London-Cairo, Asharq Al-Awsat – Muntadhar Al Zaidi, the Iraqi journalist who threw his shoes at US President George W. Bush during his recent visit to Baghdad appeared before an investigating judge on Tuesday and admitted to aggression against the American President.
Maitham Al Zaidi, Muntadhar’s youngest brother confirmed that the members of the Al Zaidi family did not fear for their own safety and expressed that if they were living under the previous regime, they would undoubtedly have felt afraid.
Abdul Satar Birqadr, a spokesman for Iraq’s High Judicial Council said that Muntadhar Al Zaidi had appeared before the investigating judge, in the presence of a defence lawyer and the prosecutor, and admitted aggression against a president.
During a telephone interview with Asharq Al-Awsat, Maitham Al Zaidi said, “Muntadhar phoned me personally around 5 or 6 o’clock in the evening (Tuesday) while I was at the office of Al-Baghdadi satellite channel (in Baghdad) and he said three sentences to me: ‘I am well, I will go to court tomorrow (Wednesday), and get me a lawyer.’”
Maitham confirmed that this telephone call was not made from Muntadhar’s telephone. He added that the family had attempted to call Muntadhar on a number of occasions but had been unable to get through since his telephone had been switched off.
Maitham added, “Muntadhar sounded well, he sounded much better than I expected.” Maitham stated that his family did not fear for Muntadhar’s safety, saying, “If we were living under the previous regime (of Saddam Hussein) we would all be afraid, and we would have all been arrested. But in an age of democracy and freedom, we are not afraid.”
Maitham explained that he did not expect his brother to attack the US President with his shoes. “We were surprised [by his actions]. We were supposed to have dinner together [that evening] but moments before entering the press conference, he contacted me and said that Bush is holding a press conference and that he would be home late.”
Maitham said that he did not watch the press conference as it was taking place, and was unaware of the news until Al Baghdadi news channel, for which Munthadar worked, contacted him. Maitham stressed that “Muntadhar did not do this for money or fame, but in defence of Iraqi honour.”
Maitham also informed Asharq Al-Awsat that the family had received a phone call from an individual informing them that Muntadhar had been transferred to the Ibn Sina hospital in the Green Zone on Sunday evening with a broken arm and head injuries. However, Maitham added that he could not verify the authenticity of the telephone call and that perhaps it came from an individual trying to “deceive them”.
Maitham added that he and his family have been inundated with telephone calls in support of his brother, from Iraqis and Arabs.
Maitham Al Zaidi also revealed that the family was contacted by a representative of the Venezuelan President Hugo Chavez who offered them permanent residency in a “villa” but the Al Zaidi family turned down the offer. President Chavez, one of Bush’s most staunch critics, had previously described Al Zaidi as “brave.”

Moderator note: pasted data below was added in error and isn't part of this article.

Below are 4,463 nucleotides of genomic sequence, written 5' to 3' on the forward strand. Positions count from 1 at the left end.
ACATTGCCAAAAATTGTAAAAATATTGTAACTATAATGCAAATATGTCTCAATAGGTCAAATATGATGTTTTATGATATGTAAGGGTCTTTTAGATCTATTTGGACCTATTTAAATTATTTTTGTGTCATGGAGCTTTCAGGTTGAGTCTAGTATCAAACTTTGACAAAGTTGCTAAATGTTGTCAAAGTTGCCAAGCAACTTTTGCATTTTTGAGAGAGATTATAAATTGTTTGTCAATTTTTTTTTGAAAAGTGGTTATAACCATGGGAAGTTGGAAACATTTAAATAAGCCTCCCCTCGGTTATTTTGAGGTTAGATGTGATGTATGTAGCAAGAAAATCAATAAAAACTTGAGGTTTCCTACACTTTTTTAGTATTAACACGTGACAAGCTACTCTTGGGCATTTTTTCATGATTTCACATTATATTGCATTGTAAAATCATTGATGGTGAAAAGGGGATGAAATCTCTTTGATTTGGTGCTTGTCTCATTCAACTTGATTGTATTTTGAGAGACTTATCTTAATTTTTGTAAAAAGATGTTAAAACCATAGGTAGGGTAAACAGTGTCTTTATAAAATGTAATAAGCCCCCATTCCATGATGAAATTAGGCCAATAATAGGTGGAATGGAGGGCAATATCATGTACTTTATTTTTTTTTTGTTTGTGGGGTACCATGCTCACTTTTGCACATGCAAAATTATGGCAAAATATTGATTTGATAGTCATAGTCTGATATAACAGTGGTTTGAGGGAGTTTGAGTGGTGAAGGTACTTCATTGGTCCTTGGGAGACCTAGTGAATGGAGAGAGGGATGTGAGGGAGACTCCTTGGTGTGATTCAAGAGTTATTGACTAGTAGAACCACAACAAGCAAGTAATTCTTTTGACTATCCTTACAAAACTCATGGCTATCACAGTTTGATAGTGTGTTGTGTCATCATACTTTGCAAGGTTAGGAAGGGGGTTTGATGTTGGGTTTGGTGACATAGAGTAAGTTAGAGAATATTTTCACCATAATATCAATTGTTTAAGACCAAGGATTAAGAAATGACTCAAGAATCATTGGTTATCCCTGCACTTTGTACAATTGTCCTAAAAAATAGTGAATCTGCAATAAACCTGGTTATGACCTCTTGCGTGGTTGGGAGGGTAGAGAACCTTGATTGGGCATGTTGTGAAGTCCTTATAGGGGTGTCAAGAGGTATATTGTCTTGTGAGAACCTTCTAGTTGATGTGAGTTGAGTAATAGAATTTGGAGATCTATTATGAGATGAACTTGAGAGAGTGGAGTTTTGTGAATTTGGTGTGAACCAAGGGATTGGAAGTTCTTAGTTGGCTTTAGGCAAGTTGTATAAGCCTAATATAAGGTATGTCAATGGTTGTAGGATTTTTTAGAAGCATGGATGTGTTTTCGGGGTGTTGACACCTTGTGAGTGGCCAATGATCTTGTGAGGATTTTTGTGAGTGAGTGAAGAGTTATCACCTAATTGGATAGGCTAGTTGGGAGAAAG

A prominent Iraqi lawyer, Tariq Harb, revealed that a team of three Iraqi lawyers had volunteered to defend Al Zaidi. Harb refused to divulge their names, revealing only that he is one of them and the identities of the others would be revealed at a later stage.
Harb said that the three lawyers who would defend Muntadhar Al Zaidi “were not nominated [to do so] by any party…they are lawyers who volunteered to defend Muntadhar [themselves].”
Harb also explained the legal ramifications of the incident, saying that if he is found guilty, Iraqi law stipulates that Al Zaidi could be imprisoned for a period of no longer than seven years. Harb said that Al Zaidi could be charged and tried under three different sections of Iraqi law. He could be charged with aggression against a head of state, or for humiliating a head of state, adding that “the type of charge is a matter for the investigative court…since the investigative documents are now with the court.”
According to the Iraqi penal code, any person found guilty of publicly insulting the President of the Iraqi Republic, or his representatives, could face a fine, or be sentenced to a period of imprisonment that does not exceed seven years.
Iraqi law also stipulates that any person found guilty of publicly insulting a foreign country or its president, or any of its representatives in Iraq, or its flag or national emblem, could be sentenced to a period of imprisonment that does not exceed two years.
In a separate development, Al Baghdadi news channel informed Asharq Al-Awsat that the head of its Board of Directors, Dr. Aoun Hussein was offering financial assistance to the Al Zaidi family. The Lebanese Al Jadid television channel has also offered Muntadhar Al Zaidi a job at the network.
Fadia Bazzi, head of the Al Jadid news department, told AFP that the network “made this offer at the direction of the chairman of the station, Taysir Khayat,” but would reveal no further details. She added that the station is ready to pay Muntadhar Al Zaidi’s legal fees, and his bail, and that if he accepts the offer, his salary would begin from the moment that he threw his shoe at the American president. The Al Jadid channel is known for its left-wing, anti-American stance.
While in China, Liu Jianchao a spokesman for the Chinese Foreign Ministry said that he would be watching out for journalists taking off their shoes during press conferences. He said, “Maybe I need to look out not only for those raising their hands but also for those taking off their shoes.”